As GUSA elections approach, candidates for both the executive and senate will engage in advertising and discussions concerning a number of campus issues. This editorial board has written extensively about what we believe are the most prominent issues facing campus. In the spirit of promoting campus dialogue, we call on GUSA candidates to make the following issues integral parts of their platforms. None of what we list here are specific policy suggestions. Rather, these are the issues we find most important for Georgetown students today, and we urge GUSA candidates to place them at the forefront of their campaigns and debates.
A recent email from Provost Robert Groves announced that tuition will increase 3.5 percent in the 2018-19 academic year. While this is short of the university’s initially announced four percent, this editorial board is concerned with these regular tuition hikes. We’ve written in the past about how Georgetown’s prohibitively high tuition can hurt its ability to attract low-income students. 2018 will be the seventh straight year of tuition increases. This trend is not sustainable, at Georgetown or at other higher education institutions across the country. GUSA is limited in how much of an impact it can have in this area. But we would like to see candidates put forth realistic, achievable goals toward making a Georgetown education more affordable. Making the Hilltop a more welcoming place to low-income students should be a primary focus of any GUSA candidacy, and promoting achievable affordability goals should be one of the organization’s biggest priorities.
GUSA must also take into account the political realities that affect our campus, not the least of which are those affecting undocumented students and those who fall under programs like Temporary Protected Status. Under the administration of Donald Trump, a number of policies have been put into place that threaten the livelihoods of undocumented immigrants across the country. We have written extensively against this trend, and have emphasized the importance that Georgetown plays in protecting undocumented members of the Georgetown community. The next GUSA administration should take this issue seriously, and should advocate for undocumented members of our community where- and whenever possible.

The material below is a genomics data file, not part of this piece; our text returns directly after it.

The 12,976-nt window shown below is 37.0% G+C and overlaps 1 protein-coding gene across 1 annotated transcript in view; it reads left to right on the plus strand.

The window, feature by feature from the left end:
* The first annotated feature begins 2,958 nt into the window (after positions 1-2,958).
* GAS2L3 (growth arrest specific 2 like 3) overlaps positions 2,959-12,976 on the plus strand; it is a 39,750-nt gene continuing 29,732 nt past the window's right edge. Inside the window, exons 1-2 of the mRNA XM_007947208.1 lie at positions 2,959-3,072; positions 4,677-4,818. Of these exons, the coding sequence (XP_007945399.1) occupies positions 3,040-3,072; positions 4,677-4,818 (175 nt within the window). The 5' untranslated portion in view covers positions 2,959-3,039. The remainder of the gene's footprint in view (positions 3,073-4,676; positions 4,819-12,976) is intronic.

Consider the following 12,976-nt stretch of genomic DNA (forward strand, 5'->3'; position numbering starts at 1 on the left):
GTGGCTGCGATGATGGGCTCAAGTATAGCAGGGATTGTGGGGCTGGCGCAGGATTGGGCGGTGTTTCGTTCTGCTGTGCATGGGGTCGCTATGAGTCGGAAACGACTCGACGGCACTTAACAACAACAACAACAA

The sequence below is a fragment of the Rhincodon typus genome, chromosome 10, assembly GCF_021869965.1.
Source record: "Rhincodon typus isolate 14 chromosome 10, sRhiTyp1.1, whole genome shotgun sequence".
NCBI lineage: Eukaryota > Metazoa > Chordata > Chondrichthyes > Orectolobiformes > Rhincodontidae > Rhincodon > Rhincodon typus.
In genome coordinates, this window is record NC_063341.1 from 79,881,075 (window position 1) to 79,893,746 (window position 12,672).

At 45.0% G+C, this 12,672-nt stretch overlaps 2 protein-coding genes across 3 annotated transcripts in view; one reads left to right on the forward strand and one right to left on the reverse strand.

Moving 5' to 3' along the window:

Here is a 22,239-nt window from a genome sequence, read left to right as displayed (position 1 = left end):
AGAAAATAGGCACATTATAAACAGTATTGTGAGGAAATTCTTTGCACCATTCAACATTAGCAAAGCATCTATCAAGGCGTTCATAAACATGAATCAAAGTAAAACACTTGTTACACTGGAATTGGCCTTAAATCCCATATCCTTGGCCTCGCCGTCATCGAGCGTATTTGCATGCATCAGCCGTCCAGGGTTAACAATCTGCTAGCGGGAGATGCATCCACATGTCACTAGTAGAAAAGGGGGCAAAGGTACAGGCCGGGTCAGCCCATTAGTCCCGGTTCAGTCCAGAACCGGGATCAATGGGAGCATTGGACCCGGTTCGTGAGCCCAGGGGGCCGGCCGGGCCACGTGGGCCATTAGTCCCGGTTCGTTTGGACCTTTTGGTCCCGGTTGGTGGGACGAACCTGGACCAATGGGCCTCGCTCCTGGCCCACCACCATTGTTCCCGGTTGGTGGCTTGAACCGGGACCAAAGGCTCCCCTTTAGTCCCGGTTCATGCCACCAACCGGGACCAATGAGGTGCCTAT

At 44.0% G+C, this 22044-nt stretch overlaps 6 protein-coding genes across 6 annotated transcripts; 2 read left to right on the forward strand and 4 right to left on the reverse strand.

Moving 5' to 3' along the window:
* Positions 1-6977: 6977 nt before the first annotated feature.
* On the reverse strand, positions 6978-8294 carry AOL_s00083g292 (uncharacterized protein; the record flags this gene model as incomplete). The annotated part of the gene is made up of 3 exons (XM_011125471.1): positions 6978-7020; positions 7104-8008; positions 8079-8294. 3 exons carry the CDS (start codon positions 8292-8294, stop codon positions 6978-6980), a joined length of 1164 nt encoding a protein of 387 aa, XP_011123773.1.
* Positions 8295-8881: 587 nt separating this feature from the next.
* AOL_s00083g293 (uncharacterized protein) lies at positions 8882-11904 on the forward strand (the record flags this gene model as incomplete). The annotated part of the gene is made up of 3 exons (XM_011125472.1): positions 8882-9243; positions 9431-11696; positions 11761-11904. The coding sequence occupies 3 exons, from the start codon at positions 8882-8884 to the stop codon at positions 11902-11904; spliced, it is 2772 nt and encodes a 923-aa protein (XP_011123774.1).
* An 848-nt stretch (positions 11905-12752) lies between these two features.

In June 2017, Georgetown announced that it would join a group of universities reaffirming their commitment to the Paris Agreement. In a similar vein, we support the university’s initiatives to become a more sustainable campus through recycling and conservation movements, and we call on GUSA candidates to include sustainability as part of their platforms.
The FinApp budget process is unfair and insufficient for several groups on campus, specifically Media Board, which represents this publication. FinApp cut Media Board’s budget significantly last year, indicating a sense of hostility towards student media. FinApp is independent from the GUSA executive, but a statement of support from the executive goes a long way towards dissuading any doubts concerning the future of student media on campus. Although it is symbolic, such a statement of support would be indicative of a shift in attitude from prominent student leaders.
Over the past few years, joke candidates have been some of the more memorable aspects of the electoral process. These tickets have ranged from the ridiculous, like the “Hot Chick – Chicken Madness” ticket, to the Heckler’s Luther/Rohan ticket that won in 2015. Support for these joke tickets arises from general student apathy towards GUSA as a whole. Oftentimes, unrealistic goals and the organization’s insular and occasionally self-important nature spur this satire on the part of students looking to make a joke out of the organization. As the campus saw with the Luther/Rohan ticket, joke candidacies can have significant impacts. They can also be harmful to issues that deserve the full attention of students. If a joke candidate decides to run, a level of self-awareness is necessary so that students can enjoy the humor while not ignoring tangible issues that GUSA is trying to address. More engagement is a good thing, and joke tickets can be conducive to this goal. However, this humor should not come at the expense of important issues with real-world implications.
It’s easy to assume that every GUSA election will devolve into meaningless posturing that will continue to foster insularity on the part of the organization. But given GUSA’s potential to affect meaningful change, we believe that these elections can mean something. Further apathy on the part of the student body is likely and unfortunate, but candidates still have the responsibility to promote realistic and meaningful priorities in their campaigns. The issues we have laid out here are by no means comprehensive, nor do we believe that we have all the answers. The only solutions come from continued conversation and dialogue to ensure that Georgetown can be an affordable, sustainable, and welcoming place for all.